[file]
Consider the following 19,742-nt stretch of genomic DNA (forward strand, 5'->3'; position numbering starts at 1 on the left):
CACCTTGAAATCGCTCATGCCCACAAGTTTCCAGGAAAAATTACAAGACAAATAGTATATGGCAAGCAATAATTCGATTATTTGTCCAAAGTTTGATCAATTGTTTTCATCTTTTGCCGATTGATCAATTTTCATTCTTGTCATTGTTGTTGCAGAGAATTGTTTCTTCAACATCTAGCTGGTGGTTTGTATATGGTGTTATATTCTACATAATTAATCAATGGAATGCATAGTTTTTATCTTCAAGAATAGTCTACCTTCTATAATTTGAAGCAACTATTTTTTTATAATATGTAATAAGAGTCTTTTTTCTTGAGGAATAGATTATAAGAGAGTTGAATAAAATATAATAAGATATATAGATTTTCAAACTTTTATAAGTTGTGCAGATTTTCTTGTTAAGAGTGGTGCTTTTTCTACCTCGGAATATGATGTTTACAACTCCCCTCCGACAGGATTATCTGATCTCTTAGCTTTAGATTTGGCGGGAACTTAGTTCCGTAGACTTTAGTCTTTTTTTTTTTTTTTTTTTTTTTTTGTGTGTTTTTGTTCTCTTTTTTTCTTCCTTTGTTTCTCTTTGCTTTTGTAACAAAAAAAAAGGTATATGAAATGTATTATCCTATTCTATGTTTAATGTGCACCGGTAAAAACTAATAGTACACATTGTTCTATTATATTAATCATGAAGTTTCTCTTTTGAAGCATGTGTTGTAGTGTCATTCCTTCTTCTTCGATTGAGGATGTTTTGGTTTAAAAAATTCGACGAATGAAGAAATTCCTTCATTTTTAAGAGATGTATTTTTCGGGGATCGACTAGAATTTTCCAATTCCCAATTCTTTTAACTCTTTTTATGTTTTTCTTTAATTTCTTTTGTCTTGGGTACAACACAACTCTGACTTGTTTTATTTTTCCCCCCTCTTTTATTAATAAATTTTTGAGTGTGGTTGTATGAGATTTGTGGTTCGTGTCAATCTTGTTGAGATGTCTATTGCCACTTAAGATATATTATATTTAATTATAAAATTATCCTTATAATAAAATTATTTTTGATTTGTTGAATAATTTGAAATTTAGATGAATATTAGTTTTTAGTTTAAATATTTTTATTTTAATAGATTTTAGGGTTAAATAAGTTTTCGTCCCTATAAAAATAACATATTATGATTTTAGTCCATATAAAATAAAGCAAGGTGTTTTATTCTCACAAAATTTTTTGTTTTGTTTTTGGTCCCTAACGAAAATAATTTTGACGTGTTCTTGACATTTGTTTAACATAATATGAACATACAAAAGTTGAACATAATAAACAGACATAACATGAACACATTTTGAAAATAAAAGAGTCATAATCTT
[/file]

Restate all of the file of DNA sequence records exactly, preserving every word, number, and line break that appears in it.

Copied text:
Consider the following 19,742-nt stretch of genomic DNA (forward strand, 5'->3'; position numbering starts at 1 on the left):
CACCTTGAAATCGCTCATGCCCACAAGTTTCCAGGAAAAATTACAAGACAAATAGTATATGGCAAGCAATAATTCGATTATTTGTCCAAAGTTTGATCAATTGTTTTCATCTTTTGCCGATTGATCAATTTTCATTCTTGTCATTGTTGTTGCAGAGAATTGTTTCTTCAACATCTAGCTGGTGGTTTGTATATGGTGTTATATTCTACATAATTAATCAATGGAATGCATAGTTTTTATCTTCAAGAATAGTCTACCTTCTATAATTTGAAGCAACTATTTTTTTATAATATGTAATAAGAGTCTTTTTTCTTGAGGAATAGATTATAAGAGAGTTGAATAAAATATAATAAGATATATAGATTTTCAAACTTTTATAAGTTGTGCAGATTTTCTTGTTAAGAGTGGTGCTTTTTCTACCTCGGAATATGATGTTTACAACTCCCCTCCGACAGGATTATCTGATCTCTTAGCTTTAGATTTGGCGGGAACTTAGTTCCGTAGACTTTAGTCTTTTTTTTTTTTTTTTTTTTTTTTTGTGTGTTTTTGTTCTCTTTTTTTCTTCCTTTGTTTCTCTTTGCTTTTGTAACAAAAAAAAAGGTATATGAAATGTATTATCCTATTCTATGTTTAATGTGCACCGGTAAAAACTAATAGTACACATTGTTCTATTATATTAATCATGAAGTTTCTCTTTTGAAGCATGTGTTGTAGTGTCATTCCTTCTTCTTCGATTGAGGATGTTTTGGTTTAAAAAATTCGACGAATGAAGAAATTCCTTCATTTTTAAGAGATGTATTTTTCGGGGATCGACTAGAATTTTCCAATTCCCAATTCTTTTAACTCTTTTTATGTTTTTCTTTAATTTCTTTTGTCTTGGGTACAACACAACTCTGACTTGTTTTATTTTTCCCCCCTCTTTTATTAATAAATTTTTGAGTGTGGTTGTATGAGATTTGTGGTTCGTGTCAATCTTGTTGAGATGTCTATTGCCACTTAAGATATATTATATTTAATTATAAAATTATCCTTATAATAAAATTATTTTTGATTTGTTGAATAATTTGAAATTTAGATGAATATTAGTTTTTAGTTTAAATATTTTTATTTTAATAGATTTTAGGGTTAAATAAGTTTTCGTCCCTATAAAAATAACATATTATGATTTTAGTCCATATAAAATAAAGCAAGGTGTTTTATTCTCACAAAATTTTTTGTTTTGTTTTTGGTCCCTAACGAAAATAATTTTGACGTGTTCTTGACATTTGTTTAACATAATATGAACATACAAAAGTTGAACATAATAAACAGACATAACATGAACACATTTTGAAAATAAAAGAGTCATAATCTT